- Busy day. Not much writing done. Did get to go for a walk. Enjoyed the sunset.
Yesterday I spent a good portion of the day putting into practice one of the skills I learned when I was in the Marine Corps. I do not recall if I picked it up during the twelve weeks I spent at Quantico, Virginia, in the Platoon Leader Class (PLC) prior to getting commissioned; or at Basic School after I was commissioned where I spent 6 months again in Quantico learning the necessary skills to become an effective Marine officer.
Basic School was not as difficult as PLC back in those days. The Marines used the 12 weeks of PLC during the hot Virginia summers to weed out those it did not think would become decent officers. We were called candidates and given enough rope to hang ourselves. In the latter six weeks I believe we started with over forty candidates in my platoon and a little over twenty completed the course.
The lieutenant in charge of training us for those weeks was named Joe Waters. He was mean. unsmiling and demanding. At the end we had a little farewell party. At the time a popular song was Waterloo by by John D. and Marijohn Wilkin. We wrote our own words to the tune and asked: “when will you meet your Waters Joe” indicating it was something to dread.
Other things have called on my attention lately setting me back a bit in my endeavors. One thing was when Rocky a guy I knew from a long time ago got in touch with me the other day. We ended up chatting for a good couple of hours.
He asked me if I heard of Kindle Vella. I told him I believe that I had – it was going to publish novellas or other short forms of fiction in a serial manner. It was like we were going backwards to the days of Old England when authors like Charles Dickens would publish a segment of their books in newspapers in serial fashion once a week. He said he had published on it. His book is called “Changing Faces.”
I was surprised not knowing he had any interest in writing. I was also surprised that his name was Rock Hill. We called him Rocky but I never knew his real first name just like other kids I only knew by the nicknames. Also, that he was related to the Hills who lived nearby. The children in that family were all high academic achievers. One Charles Hill went to one of the Ivy schools. Rocky said they were first cousins.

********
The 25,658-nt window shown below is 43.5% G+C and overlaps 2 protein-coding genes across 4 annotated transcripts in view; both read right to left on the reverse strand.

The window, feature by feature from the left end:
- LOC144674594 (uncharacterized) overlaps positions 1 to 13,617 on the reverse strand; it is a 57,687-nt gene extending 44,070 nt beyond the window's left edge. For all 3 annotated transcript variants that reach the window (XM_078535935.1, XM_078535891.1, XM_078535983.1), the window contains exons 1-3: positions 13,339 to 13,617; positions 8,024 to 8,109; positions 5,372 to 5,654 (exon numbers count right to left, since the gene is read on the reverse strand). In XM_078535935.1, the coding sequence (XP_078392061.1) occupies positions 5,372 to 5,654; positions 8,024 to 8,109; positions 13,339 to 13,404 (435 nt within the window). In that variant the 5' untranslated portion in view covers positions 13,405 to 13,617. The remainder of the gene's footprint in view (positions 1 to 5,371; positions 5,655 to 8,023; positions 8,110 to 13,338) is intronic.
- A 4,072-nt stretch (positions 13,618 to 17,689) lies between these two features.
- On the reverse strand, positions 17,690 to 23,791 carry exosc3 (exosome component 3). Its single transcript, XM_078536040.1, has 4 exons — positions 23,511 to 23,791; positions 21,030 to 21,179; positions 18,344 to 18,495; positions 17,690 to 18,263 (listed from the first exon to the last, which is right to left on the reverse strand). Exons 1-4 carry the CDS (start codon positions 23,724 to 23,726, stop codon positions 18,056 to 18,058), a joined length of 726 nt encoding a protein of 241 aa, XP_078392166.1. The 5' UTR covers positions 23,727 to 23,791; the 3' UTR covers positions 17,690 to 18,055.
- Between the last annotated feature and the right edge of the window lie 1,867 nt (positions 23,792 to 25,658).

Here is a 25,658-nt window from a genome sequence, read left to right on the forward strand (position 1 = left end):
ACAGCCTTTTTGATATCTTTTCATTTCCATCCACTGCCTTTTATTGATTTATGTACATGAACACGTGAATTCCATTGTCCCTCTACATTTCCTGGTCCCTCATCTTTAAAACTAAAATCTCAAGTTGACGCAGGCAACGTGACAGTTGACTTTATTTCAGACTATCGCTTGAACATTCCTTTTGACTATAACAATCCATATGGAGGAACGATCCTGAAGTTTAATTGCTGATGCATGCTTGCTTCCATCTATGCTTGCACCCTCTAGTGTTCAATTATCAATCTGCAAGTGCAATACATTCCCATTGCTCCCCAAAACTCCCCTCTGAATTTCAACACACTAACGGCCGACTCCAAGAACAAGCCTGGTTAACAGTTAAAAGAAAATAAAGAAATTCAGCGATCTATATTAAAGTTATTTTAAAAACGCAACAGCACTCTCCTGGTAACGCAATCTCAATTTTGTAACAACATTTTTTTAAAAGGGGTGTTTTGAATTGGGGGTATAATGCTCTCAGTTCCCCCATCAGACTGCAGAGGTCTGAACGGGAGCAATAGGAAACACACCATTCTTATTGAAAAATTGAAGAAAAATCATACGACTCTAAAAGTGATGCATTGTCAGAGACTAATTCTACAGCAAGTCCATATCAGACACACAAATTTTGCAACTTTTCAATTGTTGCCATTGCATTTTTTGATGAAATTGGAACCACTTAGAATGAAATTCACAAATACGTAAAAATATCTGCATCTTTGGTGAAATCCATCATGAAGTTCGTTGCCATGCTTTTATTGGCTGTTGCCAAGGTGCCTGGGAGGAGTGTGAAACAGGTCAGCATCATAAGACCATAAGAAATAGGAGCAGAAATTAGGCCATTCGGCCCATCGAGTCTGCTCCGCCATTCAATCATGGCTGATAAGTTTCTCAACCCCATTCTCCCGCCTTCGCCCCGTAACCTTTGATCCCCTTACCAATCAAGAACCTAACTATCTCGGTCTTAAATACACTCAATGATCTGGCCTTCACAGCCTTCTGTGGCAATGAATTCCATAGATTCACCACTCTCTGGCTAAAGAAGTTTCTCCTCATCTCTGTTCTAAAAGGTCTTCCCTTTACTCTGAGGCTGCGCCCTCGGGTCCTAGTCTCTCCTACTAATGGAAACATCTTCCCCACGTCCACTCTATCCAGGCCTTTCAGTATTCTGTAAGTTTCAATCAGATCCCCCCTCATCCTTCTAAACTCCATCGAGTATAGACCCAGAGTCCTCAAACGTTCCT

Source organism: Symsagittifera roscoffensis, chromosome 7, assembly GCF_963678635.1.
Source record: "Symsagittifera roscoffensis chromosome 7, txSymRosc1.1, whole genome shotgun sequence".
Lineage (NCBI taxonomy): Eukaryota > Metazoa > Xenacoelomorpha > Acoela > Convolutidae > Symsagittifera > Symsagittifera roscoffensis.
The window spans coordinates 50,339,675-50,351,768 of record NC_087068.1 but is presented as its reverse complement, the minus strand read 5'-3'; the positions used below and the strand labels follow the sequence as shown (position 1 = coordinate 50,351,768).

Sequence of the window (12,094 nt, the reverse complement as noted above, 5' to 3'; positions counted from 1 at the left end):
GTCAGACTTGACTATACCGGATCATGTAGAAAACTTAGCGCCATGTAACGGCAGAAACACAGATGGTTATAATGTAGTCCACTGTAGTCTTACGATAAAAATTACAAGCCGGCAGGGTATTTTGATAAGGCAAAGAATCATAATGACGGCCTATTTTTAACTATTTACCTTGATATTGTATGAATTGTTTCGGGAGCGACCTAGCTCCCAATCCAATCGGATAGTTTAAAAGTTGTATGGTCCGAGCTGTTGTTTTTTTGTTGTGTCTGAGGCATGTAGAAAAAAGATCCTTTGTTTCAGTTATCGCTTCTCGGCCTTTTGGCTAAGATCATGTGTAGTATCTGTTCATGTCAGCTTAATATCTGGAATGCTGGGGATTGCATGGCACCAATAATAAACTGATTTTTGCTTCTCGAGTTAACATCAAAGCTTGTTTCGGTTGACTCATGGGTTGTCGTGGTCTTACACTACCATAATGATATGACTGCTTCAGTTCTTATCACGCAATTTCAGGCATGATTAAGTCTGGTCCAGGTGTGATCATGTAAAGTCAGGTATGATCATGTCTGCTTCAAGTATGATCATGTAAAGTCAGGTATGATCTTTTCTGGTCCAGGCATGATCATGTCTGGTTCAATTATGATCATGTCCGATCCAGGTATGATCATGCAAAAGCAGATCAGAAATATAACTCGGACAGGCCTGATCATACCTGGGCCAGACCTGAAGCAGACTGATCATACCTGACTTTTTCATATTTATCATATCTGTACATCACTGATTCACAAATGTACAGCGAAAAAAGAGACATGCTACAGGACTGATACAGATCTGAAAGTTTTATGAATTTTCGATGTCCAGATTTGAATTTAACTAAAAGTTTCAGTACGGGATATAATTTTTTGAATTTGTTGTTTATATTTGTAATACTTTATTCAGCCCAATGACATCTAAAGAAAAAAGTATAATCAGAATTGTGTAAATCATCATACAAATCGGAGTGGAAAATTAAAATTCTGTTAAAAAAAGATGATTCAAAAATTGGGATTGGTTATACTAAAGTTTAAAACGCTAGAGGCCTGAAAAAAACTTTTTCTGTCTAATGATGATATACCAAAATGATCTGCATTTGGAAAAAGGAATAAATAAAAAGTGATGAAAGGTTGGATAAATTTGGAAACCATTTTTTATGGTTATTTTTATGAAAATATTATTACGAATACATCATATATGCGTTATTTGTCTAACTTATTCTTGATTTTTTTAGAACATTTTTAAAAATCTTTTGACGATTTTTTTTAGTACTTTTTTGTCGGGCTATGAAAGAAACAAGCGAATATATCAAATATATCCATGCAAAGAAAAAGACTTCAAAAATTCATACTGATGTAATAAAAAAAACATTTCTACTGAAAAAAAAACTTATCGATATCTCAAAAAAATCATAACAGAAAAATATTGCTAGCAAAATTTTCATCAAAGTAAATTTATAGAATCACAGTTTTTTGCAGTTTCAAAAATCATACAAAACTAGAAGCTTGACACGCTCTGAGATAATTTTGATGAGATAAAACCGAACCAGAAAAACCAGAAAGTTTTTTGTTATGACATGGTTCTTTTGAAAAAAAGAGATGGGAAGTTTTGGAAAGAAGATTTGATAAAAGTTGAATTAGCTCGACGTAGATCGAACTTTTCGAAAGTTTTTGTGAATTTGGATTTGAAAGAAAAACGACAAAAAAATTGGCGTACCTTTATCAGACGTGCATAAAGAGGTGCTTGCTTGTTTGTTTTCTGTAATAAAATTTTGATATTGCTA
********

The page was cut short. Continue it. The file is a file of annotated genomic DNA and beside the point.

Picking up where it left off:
In the United States it is not uncommon to execute people who commit murder. There are 27 states as well as the federal government and the U.S. military. that authorize the death penalty, As expected Florida and Oklahoma are among those states.
In Oklahoma the majority of person’s executed murdered only one person. For instance in 2012 Gary Thomas Allen was executed for murdering his girlfriend in 1986 because she was planning to leave him. Didn’t Steven Flemmi murder his beautiful young girlfriend for the same reason?
In Florida over half of the executions relate to the murder of one person. Eric Scott Branch murdered and raped a Florida coed Susan Morris and he was executed. Eddie Wayne Davis used his fingers to rape the 11-year-old daughter of a woman he had briefly dated and then smothered her in 1994. He was executed in 2014. Didn’t Steve Flemmi start having sexual relations with his step-daughter when she was around that age which he carried on for years and after she complained to her mother he murdered her.
The two persons who had been speaking in Latin stopped and turned. They looked around to see where the voice was coming from. Walking up the center aisle was a person dressed all in white. As he got closer they recognized him. It was Pope Francis.